Wedding Dash Review

By Marc Saltzman |

If you liked Flo, you’ll love Quinn.

Yep, fans of the hit game series Diner Dash have been anxiously waiting to swap brooms for grooms in PlayFirst’s first official Diner Dash offshoot Wedding Dash, and after a week of intense play, Gamezebo can confirm it lives up to the hype.

The new game may not deviate far from what made its predecessors so popular, therefore those looking for an all-new experience might be disappointed, but Wedding Dash is well worth the price of admission.

Instead of our ponytail-donning heroine Flo taking orders, bussing tables and mopping up spilled drinks, we’re introduced to Quinn, a bridesmaid who reluctantly takes on the role of a wedding planner for a hapless friend, but soon realizes she’s good at this juggling job and decides to make a career out of it. (Fans of Flo shouldn’t worry, however, as she makes a couple of cameos in the story and gameplay.)

Not unlike multitasking through a game of Diner Dash, Wedding Dash challenges Quinn to take care of guests at a wedding reception, including seating them where they want (or don’t want), serving them food (appetizers, entrees and dessert), taking gifts from guests and handing them to the bride and groom, bringing song requests to the DJ and taking care of "incidences" such as breaking up a catfight between two bridesmaids, putting out a fire in the kitchen, handling inebriated guests and bringing tissues to Aunt Ethel who can’t stop bawling.

Different kinds of guests will arrive, too, such as easygoing ones, social butterflies who work the room and impatient eaters. Quinn better have things under control or else the bride turns into – you guessed it – a fire-breathing Bridezilla! Do well and you’ll make some cash and get hired to take care of additional weddings including one in a ballroom, on a cruise ship, in a castle and on an island.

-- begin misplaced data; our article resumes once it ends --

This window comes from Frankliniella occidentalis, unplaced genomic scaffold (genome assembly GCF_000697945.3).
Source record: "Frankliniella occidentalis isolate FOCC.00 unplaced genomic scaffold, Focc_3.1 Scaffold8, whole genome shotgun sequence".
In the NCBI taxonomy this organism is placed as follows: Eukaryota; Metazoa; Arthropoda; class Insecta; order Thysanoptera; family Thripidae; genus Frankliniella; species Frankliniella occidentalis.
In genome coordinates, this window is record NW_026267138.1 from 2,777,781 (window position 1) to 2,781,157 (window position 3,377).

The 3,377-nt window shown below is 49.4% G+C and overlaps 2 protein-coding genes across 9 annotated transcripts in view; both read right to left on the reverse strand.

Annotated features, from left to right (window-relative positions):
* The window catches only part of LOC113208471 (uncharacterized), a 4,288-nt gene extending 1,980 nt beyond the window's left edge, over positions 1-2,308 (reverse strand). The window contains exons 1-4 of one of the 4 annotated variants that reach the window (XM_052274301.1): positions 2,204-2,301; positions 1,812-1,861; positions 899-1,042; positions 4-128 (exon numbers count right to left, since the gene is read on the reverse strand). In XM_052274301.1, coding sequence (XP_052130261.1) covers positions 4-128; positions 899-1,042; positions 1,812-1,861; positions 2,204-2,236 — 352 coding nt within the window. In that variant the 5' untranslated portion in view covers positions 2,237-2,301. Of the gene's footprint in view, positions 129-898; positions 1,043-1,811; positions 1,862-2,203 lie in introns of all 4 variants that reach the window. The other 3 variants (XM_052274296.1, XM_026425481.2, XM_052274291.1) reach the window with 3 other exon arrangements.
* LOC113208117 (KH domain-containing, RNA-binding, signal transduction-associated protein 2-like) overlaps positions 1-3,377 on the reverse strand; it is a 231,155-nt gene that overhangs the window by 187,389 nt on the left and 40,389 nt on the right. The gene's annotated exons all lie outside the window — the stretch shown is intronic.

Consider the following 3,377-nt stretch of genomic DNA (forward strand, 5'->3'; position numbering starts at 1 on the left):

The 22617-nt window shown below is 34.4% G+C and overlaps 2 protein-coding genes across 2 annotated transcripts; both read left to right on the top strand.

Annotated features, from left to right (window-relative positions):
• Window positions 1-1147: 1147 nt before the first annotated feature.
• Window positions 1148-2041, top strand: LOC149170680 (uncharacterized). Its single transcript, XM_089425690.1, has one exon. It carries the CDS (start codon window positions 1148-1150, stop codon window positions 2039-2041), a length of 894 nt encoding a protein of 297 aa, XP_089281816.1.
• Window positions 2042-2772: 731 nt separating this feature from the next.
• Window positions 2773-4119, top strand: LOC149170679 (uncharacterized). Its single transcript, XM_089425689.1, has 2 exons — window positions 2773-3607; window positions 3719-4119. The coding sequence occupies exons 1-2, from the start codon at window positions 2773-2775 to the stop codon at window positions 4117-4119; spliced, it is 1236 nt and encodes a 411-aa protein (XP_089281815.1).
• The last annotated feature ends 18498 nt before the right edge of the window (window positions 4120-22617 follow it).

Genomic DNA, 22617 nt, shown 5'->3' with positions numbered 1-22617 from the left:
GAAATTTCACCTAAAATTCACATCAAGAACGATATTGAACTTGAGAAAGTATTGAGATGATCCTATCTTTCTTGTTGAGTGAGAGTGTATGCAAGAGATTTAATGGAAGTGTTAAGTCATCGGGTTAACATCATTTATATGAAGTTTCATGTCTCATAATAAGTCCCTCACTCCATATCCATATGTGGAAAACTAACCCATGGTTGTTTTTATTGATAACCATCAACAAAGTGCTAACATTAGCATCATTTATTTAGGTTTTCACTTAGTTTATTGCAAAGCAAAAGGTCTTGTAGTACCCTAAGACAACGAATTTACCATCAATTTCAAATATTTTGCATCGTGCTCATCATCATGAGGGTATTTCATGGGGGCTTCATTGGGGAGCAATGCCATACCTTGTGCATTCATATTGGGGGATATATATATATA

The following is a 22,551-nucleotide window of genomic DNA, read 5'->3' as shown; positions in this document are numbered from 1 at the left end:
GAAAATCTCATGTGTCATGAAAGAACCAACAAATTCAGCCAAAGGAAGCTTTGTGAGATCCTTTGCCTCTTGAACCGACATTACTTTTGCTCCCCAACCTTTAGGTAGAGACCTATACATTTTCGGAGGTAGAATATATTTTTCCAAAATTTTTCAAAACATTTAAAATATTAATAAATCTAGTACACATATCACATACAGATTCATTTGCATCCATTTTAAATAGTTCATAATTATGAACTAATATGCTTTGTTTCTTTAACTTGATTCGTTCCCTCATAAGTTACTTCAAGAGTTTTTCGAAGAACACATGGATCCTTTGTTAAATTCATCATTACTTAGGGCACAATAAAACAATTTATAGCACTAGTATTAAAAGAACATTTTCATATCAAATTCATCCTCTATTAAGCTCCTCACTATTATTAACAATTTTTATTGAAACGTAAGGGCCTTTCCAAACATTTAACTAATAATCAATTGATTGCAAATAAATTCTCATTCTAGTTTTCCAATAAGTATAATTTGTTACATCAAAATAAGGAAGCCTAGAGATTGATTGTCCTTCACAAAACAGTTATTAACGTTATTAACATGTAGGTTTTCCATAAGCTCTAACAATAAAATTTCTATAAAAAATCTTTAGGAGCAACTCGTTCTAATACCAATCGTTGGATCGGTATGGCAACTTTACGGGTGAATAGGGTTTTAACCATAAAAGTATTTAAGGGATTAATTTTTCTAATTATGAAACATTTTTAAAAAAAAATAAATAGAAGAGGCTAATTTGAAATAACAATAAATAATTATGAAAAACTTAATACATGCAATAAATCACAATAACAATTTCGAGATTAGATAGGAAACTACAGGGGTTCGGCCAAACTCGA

If you make the minimum amount of money at the end of the function, you advance to the next level and get to choose from some upgrades such as a larger table for your guests, a speedy waitress to help out, or more gratifying food and drinks.

Before each new wedding, a kind of mini-game has you read a blurb about what the happy couple likes and dislikes and asks you to choose the correct item from three options for bonus points; this includes the kind of food they like (they may love seafood, so you’d pick lobster for the main course), where they’d like to go on a honeymoon (she loves Europe, so you’d select Italy), the kind of wedding cake they’d like, and so on.

Another way to ensure you’re making as much cash as you can is to chain tasks together, which will be familiar to Diner Dash players. This means Quinn should be carrying two appetizers instead of one, bringing two gifts to the bride and groom, and so on.

Along with the main Career mode is a secondary game type called Endless Reception, where Quinn must manage a never-ending stream of guests.

Wedding Dash is everything you’d expect from a PlayFirst micromanagement simulation – and it will feel like deja vu to Diner Dash addicts – so be aware these two games are fairly similar going in. But the humorous storyline and dialogue, entertaining scenarios that take place at the reception, and increasingly challenging weddings to run, the laughs last as long as your mouse clicking finger.

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